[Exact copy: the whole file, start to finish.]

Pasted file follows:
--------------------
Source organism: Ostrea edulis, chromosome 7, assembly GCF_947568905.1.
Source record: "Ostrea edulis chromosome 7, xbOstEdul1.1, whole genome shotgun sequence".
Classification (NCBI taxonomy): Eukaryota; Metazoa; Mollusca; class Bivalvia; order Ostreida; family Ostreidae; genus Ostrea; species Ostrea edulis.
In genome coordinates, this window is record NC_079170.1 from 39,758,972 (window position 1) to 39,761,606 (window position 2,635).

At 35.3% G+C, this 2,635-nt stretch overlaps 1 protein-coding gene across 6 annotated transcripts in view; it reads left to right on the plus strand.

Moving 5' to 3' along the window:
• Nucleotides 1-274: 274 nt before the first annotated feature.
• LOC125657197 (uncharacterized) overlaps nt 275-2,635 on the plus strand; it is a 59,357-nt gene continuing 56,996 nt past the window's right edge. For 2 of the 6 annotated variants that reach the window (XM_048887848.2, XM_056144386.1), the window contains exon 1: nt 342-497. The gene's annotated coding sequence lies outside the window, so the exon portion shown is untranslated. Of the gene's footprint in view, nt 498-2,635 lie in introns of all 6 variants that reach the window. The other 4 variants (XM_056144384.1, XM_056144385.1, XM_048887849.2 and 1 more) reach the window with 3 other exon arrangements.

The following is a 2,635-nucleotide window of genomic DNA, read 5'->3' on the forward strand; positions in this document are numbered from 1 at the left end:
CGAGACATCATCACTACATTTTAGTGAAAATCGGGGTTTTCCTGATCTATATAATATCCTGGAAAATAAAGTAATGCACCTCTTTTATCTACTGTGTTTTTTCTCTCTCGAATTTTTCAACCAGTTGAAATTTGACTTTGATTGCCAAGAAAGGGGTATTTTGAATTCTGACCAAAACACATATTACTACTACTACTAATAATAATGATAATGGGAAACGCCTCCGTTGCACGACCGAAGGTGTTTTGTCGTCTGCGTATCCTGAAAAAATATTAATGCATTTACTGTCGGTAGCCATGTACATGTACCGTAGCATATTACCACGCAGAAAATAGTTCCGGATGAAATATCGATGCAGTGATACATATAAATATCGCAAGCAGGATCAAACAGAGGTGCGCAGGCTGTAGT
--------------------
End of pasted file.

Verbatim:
Source organism: Ostrea edulis, chromosome 7, assembly GCF_947568905.1.
Source record: "Ostrea edulis chromosome 7, xbOstEdul1.1, whole genome shotgun sequence".
Classification (NCBI taxonomy): Eukaryota; Metazoa; Mollusca; class Bivalvia; order Ostreida; family Ostreidae; genus Ostrea; species Ostrea edulis.
In genome coordinates, this window is record NC_079170.1 from 39,758,972 (window position 1) to 39,761,606 (window position 2,635).

At 35.3% G+C, this 2,635-nt stretch overlaps 1 protein-coding gene across 6 annotated transcripts in view; it reads left to right on the plus strand.

Moving 5' to 3' along the window:
• Nucleotides 1-274: 274 nt before the first annotated feature.
• LOC125657197 (uncharacterized) overlaps nt 275-2,635 on the plus strand; it is a 59,357-nt gene continuing 56,996 nt past the window's right edge. For 2 of the 6 annotated variants that reach the window (XM_048887848.2, XM_056144386.1), the window contains exon 1: nt 342-497. The gene's annotated coding sequence lies outside the window, so the exon portion shown is untranslated. Of the gene's footprint in view, nt 498-2,635 lie in introns of all 6 variants that reach the window. The other 4 variants (XM_056144384.1, XM_056144385.1, XM_048887849.2 and 1 more) reach the window with 3 other exon arrangements.

The following is a 2,635-nucleotide window of genomic DNA, read 5'->3' on the forward strand; positions in this document are numbered from 1 at the left end:
CGAGACATCATCACTACATTTTAGTGAAAATCGGGGTTTTCCTGATCTATATAATATCCTGGAAAATAAAGTAATGCACCTCTTTTATCTACTGTGTTTTTTCTCTCTCGAATTTTTCAACCAGTTGAAATTTGACTTTGATTGCCAAGAAAGGGGTATTTTGAATTCTGACCAAAACACATATTACTACTACTACTAATAATAATGATAATGGGAAACGCCTCCGTTGCACGACCGAAGGTGTTTTGTCGTCTGCGTATCCTGAAAAAATATTAATGCATTTACTGTCGGTAGCCATGTACATGTACCGTAGCATATTACCACGCAGAAAATAGTTCCGGATGAAATATCGATGCAGTGATACATATAAATATCGCAAGCAGGATCAAACAGAGGTGCGCAGGCTGTAGT